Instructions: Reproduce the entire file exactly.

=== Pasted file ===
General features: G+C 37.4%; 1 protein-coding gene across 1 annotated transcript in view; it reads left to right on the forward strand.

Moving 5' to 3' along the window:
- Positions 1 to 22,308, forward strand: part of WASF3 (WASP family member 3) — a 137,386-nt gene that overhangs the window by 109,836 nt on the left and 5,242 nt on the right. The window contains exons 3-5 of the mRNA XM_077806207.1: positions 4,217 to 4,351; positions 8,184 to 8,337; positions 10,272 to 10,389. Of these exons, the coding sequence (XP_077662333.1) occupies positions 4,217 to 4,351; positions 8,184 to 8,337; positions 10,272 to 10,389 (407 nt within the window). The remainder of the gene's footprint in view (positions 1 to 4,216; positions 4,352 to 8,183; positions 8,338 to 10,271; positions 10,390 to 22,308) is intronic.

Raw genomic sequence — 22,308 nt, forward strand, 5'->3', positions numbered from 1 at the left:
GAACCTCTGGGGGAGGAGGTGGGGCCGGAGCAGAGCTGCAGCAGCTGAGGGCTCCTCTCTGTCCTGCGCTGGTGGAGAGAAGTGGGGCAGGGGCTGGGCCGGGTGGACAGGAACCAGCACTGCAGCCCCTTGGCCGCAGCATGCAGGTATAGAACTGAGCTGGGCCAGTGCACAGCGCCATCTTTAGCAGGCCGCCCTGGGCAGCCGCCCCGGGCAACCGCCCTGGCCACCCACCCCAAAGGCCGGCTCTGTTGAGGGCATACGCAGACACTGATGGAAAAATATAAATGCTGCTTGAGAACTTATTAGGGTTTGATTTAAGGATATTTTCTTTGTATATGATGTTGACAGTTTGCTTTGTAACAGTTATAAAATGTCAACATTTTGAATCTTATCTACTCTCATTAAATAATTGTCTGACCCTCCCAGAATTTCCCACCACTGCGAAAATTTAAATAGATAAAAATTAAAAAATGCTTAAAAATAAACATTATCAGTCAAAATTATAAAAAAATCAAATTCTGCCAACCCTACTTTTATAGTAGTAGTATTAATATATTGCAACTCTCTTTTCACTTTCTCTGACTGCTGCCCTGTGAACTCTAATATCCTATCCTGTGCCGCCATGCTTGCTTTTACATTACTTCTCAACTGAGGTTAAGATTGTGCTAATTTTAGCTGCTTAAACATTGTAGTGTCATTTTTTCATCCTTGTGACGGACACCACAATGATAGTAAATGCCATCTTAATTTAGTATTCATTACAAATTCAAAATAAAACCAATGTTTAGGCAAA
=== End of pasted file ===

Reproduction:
General features: G+C 37.4%; 1 protein-coding gene across 1 annotated transcript in view; it reads left to right on the forward strand.

Moving 5' to 3' along the window:
- Positions 1 to 22,308, forward strand: part of WASF3 (WASP family member 3) — a 137,386-nt gene that overhangs the window by 109,836 nt on the left and 5,242 nt on the right. The window contains exons 3-5 of the mRNA XM_077806207.1: positions 4,217 to 4,351; positions 8,184 to 8,337; positions 10,272 to 10,389. Of these exons, the coding sequence (XP_077662333.1) occupies positions 4,217 to 4,351; positions 8,184 to 8,337; positions 10,272 to 10,389 (407 nt within the window). The remainder of the gene's footprint in view (positions 1 to 4,216; positions 4,352 to 8,183; positions 8,338 to 10,271; positions 10,390 to 22,308) is intronic.

Raw genomic sequence — 22,308 nt, forward strand, 5'->3', positions numbered from 1 at the left:
GAACCTCTGGGGGAGGAGGTGGGGCCGGAGCAGAGCTGCAGCAGCTGAGGGCTCCTCTCTGTCCTGCGCTGGTGGAGAGAAGTGGGGCAGGGGCTGGGCCGGGTGGACAGGAACCAGCACTGCAGCCCCTTGGCCGCAGCATGCAGGTATAGAACTGAGCTGGGCCAGTGCACAGCGCCATCTTTAGCAGGCCGCCCTGGGCAGCCGCCCCGGGCAACCGCCCTGGCCACCCACCCCAAAGGCCGGCTCTGTTGAGGGCATACGCAGACACTGATGGAAAAATATAAATGCTGCTTGAGAACTTATTAGGGTTTGATTTAAGGATATTTTCTTTGTATATGATGTTGACAGTTTGCTTTGTAACAGTTATAAAATGTCAACATTTTGAATCTTATCTACTCTCATTAAATAATTGTCTGACCCTCCCAGAATTTCCCACCACTGCGAAAATTTAAATAGATAAAAATTAAAAAATGCTTAAAAATAAACATTATCAGTCAAAATTATAAAAAAATCAAATTCTGCCAACCCTACTTTTATAGTAGTAGTATTAATATATTGCAACTCTCTTTTCACTTTCTCTGACTGCTGCCCTGTGAACTCTAATATCCTATCCTGTGCCGCCATGCTTGCTTTTACATTACTTCTCAACTGAGGTTAAGATTGTGCTAATTTTAGCTGCTTAAACATTGTAGTGTCATTTTTTCATCCTTGTGACGGACACCACAATGATAGTAAATGCCATCTTAATTTAGTATTCATTACAAATTCAAAATAAAACCAATGTTTAGGCAAA